As the world's first 3G PDA-phone that offers HSDPA (High-Speed Data Packet Access) connectivity, it goes without saying that the HTC Hermes was one of the most highly anticipated devices prior to its official launch earlier this month. For the uninformed, the materialization of HSDPA technology within the HTC Hermes heralds the arrival of a near six-fold speed improvement over current wireless network infrastructure, or what is mostly referred to as 3.5G technology.
Seeing that even 3G has yet to be deployed in most countries, the arrival of the HTC Hermes might seem a little premature as there is virtually no market in demand of HSDPA handsets. Countries with 3G networks are expected to only integrate HSDPA towards the latter months of 2006, which given the traditional hurdles of red tapes that are expected with the introduction of new technologies, demand for HSDPA handsets is unlikely to soar to a feverish pitch anytime soon. Nevertheless, PDA-phone users who typically have an enduring bond with their devices could future-proof themselves by investing in this cutting-edge device now.
Back to Basics
Using a typical matte-black surface that's decked with silver buttons, the Hermes doesn't offer anything revolutionary in the areas of aesthetics and build. In truth, there is nothing outrageously different about the HTC Hermes that the older HTC Wizard didn't offer; the stylus compartment, power jack, the 2.8-inch LCD screen, the slide-out keyboard and even its beefy 112.5 x 58 x 21.95mm dimensions are almost completely identical to the Wizard. It's only when internal components are examined does the Hermes stand out as a significant upgrade to the Wizard, with HSDPA and 3G specifications leading the charge.
One of the more notable improvements introduced to the Hermes is an improved QWERTY sliding keyboard. Engineered with responsive keys that are ergonomically spaced out, the keyboard doesn't disappoint and even comes with a smart sensor to detect if the cool-blue backlight is needed. A quick side-by-side comparison of the Hermes against the Wizard convinced us that the improvements made to the Hermes keyboard were ergonomically driven. A small gripe however, was just how tightly clustered the 'number pad' was - quick numerical entry might prove to be a stutter.
In addition to the improved keyboard, a godsend in the form of a fully functional scroll wheel (think Blackberry!) dramatically eases navigation within Windows Mobile 5.0.
Unlike pseudo jog-dials that are limited to a certain degree of rotation, the scroll-wheel has free rotation for painless and more intuitive scrolling when reading scanning pages off the web via the onboard Wi-Fi connection. The scroll wheel also serves as a button as well.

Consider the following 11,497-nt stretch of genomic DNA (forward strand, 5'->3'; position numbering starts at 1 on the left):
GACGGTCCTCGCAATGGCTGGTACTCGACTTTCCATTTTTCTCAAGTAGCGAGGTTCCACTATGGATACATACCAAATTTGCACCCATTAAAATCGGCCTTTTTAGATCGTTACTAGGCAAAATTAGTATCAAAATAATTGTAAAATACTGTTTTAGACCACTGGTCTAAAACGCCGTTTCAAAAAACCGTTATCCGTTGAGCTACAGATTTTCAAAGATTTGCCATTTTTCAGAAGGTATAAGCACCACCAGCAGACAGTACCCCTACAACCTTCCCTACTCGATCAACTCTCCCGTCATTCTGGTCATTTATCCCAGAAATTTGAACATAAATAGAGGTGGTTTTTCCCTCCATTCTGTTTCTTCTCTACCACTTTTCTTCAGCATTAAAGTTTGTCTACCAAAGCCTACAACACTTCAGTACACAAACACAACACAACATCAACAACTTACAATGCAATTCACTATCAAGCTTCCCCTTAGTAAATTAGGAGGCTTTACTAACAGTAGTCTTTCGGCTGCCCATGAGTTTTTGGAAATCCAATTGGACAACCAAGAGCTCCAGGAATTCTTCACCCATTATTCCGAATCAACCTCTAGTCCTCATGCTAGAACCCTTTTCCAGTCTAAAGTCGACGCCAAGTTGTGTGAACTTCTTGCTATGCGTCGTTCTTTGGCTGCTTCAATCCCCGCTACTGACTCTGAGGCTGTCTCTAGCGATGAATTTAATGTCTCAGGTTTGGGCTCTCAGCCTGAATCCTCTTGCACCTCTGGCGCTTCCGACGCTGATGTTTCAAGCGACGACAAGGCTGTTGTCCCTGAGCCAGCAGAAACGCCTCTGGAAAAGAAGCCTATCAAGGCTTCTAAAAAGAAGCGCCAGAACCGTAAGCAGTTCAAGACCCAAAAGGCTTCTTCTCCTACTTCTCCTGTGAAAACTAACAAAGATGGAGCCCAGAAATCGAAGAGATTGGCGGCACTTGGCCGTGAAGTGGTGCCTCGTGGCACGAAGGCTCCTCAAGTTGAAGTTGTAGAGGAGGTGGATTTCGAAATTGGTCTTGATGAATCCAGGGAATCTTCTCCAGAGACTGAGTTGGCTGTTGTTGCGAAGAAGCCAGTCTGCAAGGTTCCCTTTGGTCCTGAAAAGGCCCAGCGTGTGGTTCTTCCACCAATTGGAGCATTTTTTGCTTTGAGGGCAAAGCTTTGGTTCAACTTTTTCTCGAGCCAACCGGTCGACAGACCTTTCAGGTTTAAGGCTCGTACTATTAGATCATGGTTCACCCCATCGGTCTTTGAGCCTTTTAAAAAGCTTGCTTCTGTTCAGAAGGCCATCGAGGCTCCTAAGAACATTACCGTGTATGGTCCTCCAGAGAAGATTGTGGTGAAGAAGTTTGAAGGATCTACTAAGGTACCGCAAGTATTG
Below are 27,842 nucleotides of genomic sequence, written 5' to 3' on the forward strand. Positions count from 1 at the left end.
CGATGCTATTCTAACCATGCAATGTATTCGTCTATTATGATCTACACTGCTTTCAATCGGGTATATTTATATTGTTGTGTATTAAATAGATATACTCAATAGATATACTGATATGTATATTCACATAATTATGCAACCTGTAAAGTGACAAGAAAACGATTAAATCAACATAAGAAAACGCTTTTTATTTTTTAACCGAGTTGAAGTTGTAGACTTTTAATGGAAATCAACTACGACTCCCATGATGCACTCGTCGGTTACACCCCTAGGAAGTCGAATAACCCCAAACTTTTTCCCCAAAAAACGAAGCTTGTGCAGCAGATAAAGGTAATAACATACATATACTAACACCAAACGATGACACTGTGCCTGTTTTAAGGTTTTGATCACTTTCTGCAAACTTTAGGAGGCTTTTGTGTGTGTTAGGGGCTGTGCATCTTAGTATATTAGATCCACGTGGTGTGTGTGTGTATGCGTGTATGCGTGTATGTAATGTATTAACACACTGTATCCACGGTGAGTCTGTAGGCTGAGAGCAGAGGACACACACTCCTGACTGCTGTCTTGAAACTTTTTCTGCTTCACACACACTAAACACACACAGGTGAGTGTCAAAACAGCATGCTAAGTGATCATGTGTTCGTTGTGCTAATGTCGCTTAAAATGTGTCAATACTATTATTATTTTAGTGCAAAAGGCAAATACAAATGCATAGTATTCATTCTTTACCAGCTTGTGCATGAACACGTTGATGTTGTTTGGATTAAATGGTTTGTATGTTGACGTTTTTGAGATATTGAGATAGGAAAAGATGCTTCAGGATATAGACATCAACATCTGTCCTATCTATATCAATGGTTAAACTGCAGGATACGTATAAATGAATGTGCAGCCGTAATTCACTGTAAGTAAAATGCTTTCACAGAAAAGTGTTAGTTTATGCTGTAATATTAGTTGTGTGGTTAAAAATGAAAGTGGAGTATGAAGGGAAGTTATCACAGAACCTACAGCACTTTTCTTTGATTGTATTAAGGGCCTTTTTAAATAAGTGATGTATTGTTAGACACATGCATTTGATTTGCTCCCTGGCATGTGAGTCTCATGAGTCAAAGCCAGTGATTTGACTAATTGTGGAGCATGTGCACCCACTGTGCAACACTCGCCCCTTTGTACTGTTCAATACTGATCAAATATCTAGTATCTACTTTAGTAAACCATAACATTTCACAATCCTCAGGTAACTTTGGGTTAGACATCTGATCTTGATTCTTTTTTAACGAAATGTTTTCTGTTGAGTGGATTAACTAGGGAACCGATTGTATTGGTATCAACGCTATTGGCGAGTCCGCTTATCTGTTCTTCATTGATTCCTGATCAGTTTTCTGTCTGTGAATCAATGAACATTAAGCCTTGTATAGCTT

Cosmetic improvements aside, what really makes the Hermes shine are its HSDPA compliance and the onboard Samsung 416 MHz processor. With potentially up to six times the bandwidth provided by the former, we were glad that HTC made the right choice by fitting the Hermes with a fast processor. Not only is it needed to process an increase in data throughput but it also meant a more responsive experience with Windows Mobile 5, which was evident by instantaneous response when accepting incoming call and changing screen orientation. The beefy processor also bodes well for PowerPoint Mobile and the new graphics and table options that are new to Windows Mobile 5.
Perfection Even Elude the Gods
Named after an ancient Greek god, the Hermes PDA-phone shares a similar characteristic with the mythological god himself - imperfection. What we thought unnecessary was the inclusion of a new manual macro button residing beside the camera lens. Mapping the function to a flimsy manual switch did not yield noticeable improvement in performance. If anything, it was more of a hindrance than convenience, as too many a time the switch would simply be flicked unintentionally to the wrong position.
The final gripe we had with the Hermes was a slightly shorter then expected battery life. With moderate use, our unit required charging every other day. This could well be due to the engineering sample we had and not definitive of the actual battery performance of retail units.
By spending less time on overhauling a proven industrial design and choosing instead to improve upon architecture and specifications, HTC has delivered a PDA-phone that is more able than before to satisfy power users. With solid core improvements that list an improved QWERTY keyboard, convenient scroll-wheel, HSDPA and a speedy processor, it seems HTC has had all bases covered with the Hermes. Packing such strong ability to build a bridge of communication that's close to perfection, Hermes, the name of the mythological Greek god responsible for sending messages to humans is certainly a befitting title for a PDA-phone such as this.
*The HTC Hermes has since been rechristened as the HTC TyTN (Titan) prior to product launch.